Seeking A Unified Urban Systems Theory
Free (open access)
D. Coelho & M. Ruth
Cities are a key driver of environmental and climatic change, and at the same time significantly impacted by that change. Vulnerability varies spatially and over time, and the complex relationships among climate, ecosystem health, and socioeconomic development call for an integrated theoretical framework within which to study the world’s cities. Advances in the fields of industrial ecology, urban metabolism and urban ecology shed light on these relationships. However, much of the current research is found in the form of case studies. Though detailed and relevant, the lack of a cohesive theory precludes standardization of and comparison between methodical experiments pertaining to the relationship between urban systems and global climate change. Aiming to identify and connect underlying issues, and to drive research forward, this study is a synthesis of key emergent theories and continuities in the body of research surrounding urban systems and global change. Thinking of cities as complex open systems integrated within a larger environmental and social context brings us closer to understanding how cities impact/are impacted by climate change and variability. The physical realism and interdisciplinary nature of a unified urban systems theory will facilitate more grounded and effective policy to shape and govern our cities. Keywords: urban ecology, industrial ecology, urban metabolism, complex systems, climate change. 1 Introduction Cities are a major element of the modern landscape, and as such are impacted by and are sources of significant environmental change, most notably air and water pollution, loss of habitat and biological diversity and global climate change. In 2000, 47 percent of the world’s population lived in urban areas . This figure is higher in developed countries, but most of the population growth and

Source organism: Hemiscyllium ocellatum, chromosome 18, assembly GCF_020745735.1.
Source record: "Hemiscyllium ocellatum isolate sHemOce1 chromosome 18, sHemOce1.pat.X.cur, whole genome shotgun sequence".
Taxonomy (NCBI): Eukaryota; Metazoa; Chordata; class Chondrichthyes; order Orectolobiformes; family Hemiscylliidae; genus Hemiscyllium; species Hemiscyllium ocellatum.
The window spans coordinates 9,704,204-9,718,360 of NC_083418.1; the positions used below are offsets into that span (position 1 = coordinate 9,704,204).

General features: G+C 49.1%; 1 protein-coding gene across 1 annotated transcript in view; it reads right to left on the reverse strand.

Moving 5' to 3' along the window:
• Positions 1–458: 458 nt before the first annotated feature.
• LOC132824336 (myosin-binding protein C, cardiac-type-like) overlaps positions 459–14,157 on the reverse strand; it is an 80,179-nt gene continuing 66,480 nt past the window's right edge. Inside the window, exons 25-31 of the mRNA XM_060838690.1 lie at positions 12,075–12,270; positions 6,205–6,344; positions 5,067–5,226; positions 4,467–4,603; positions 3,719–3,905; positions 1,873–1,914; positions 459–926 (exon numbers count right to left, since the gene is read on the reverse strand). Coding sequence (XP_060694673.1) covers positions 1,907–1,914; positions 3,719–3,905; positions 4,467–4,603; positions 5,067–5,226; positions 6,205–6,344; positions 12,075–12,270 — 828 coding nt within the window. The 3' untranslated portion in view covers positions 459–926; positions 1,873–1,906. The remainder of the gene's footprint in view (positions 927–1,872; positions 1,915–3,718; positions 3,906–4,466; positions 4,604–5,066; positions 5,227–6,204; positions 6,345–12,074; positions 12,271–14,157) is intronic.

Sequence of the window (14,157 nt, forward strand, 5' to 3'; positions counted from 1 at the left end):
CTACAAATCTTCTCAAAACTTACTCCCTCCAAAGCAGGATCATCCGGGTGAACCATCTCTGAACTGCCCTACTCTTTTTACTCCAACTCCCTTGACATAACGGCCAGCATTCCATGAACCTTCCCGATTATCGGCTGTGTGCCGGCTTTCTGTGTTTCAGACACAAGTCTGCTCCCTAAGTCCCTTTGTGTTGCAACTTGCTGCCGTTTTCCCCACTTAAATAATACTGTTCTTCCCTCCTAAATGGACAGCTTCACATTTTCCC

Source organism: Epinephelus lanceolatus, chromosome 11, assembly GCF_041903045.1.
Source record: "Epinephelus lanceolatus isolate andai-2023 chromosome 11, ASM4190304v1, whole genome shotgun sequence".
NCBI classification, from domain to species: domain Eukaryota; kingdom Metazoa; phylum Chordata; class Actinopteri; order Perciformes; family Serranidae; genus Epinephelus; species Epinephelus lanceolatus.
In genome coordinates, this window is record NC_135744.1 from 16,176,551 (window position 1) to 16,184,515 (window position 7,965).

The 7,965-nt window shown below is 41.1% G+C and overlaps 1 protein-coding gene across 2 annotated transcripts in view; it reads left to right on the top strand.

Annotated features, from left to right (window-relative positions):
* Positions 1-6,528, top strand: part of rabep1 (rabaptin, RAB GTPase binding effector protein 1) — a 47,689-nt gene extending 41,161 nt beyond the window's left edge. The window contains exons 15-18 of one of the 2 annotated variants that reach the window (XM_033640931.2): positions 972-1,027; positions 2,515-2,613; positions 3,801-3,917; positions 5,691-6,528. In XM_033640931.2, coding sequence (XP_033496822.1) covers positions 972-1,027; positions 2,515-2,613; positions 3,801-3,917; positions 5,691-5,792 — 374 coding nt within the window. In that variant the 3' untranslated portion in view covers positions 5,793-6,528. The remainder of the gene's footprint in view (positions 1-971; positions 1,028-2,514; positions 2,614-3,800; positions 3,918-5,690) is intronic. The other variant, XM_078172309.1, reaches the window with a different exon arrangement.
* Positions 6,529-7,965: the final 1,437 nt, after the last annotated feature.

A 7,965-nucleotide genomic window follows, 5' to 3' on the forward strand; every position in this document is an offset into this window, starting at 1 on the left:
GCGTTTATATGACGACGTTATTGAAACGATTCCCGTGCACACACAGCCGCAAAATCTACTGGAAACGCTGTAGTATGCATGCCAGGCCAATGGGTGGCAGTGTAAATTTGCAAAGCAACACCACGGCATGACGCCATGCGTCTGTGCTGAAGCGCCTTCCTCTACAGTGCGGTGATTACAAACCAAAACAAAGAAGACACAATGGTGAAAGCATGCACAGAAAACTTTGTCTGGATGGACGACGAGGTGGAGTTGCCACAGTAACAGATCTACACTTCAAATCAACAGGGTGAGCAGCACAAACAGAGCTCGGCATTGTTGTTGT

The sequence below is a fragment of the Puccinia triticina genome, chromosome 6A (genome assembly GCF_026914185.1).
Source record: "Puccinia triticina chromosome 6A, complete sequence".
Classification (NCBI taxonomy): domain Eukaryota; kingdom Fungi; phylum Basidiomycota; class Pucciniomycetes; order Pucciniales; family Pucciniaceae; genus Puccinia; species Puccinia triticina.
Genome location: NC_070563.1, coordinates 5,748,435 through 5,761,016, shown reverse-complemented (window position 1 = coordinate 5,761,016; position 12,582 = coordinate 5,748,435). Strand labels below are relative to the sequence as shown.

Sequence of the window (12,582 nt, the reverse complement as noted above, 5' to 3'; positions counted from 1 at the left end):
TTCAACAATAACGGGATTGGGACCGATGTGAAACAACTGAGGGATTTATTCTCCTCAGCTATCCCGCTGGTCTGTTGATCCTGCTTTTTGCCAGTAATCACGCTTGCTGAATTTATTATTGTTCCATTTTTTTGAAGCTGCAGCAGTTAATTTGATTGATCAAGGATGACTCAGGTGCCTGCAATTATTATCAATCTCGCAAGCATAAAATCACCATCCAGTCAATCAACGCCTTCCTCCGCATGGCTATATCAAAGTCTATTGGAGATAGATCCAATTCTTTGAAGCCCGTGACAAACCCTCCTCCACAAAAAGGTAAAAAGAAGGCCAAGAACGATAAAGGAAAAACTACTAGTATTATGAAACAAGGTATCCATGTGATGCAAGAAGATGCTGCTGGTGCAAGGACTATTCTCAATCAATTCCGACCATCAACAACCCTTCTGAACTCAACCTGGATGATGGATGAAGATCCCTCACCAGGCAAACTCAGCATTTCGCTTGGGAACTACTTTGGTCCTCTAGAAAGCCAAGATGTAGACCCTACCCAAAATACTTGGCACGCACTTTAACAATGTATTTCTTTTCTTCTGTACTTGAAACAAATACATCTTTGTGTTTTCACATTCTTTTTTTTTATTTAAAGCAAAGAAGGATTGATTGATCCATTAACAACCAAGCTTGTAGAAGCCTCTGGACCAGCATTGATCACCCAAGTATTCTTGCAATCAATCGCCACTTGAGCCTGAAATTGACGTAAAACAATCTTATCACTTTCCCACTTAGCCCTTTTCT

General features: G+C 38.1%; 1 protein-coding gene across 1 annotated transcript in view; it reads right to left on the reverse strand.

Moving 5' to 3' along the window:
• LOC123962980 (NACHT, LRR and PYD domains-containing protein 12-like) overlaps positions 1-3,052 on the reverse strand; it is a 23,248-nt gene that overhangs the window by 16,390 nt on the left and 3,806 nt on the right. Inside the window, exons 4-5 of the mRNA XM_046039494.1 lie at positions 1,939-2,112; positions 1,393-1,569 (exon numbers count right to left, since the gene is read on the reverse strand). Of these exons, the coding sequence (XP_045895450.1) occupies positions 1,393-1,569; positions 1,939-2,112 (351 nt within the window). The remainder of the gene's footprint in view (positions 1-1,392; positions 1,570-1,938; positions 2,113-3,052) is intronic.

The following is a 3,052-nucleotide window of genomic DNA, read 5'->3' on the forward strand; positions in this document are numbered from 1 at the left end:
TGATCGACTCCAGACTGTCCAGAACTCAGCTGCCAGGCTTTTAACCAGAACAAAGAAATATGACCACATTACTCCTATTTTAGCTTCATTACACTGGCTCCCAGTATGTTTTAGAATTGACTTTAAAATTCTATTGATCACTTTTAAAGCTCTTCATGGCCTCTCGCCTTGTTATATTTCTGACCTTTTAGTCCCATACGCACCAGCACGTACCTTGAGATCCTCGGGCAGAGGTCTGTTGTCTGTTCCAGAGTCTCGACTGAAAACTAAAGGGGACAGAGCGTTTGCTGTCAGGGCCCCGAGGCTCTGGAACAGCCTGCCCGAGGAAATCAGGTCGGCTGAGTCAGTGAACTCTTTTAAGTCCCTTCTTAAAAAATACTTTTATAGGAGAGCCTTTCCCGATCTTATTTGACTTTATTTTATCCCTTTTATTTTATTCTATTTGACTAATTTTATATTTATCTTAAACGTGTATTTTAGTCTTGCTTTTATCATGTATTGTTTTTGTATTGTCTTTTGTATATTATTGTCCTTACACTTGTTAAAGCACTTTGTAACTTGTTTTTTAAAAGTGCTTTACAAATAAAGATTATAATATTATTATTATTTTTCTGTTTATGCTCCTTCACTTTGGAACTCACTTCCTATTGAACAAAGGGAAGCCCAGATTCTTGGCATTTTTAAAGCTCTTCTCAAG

urban ecology, industrial ecology, urban metabolism, complex systems, climate change.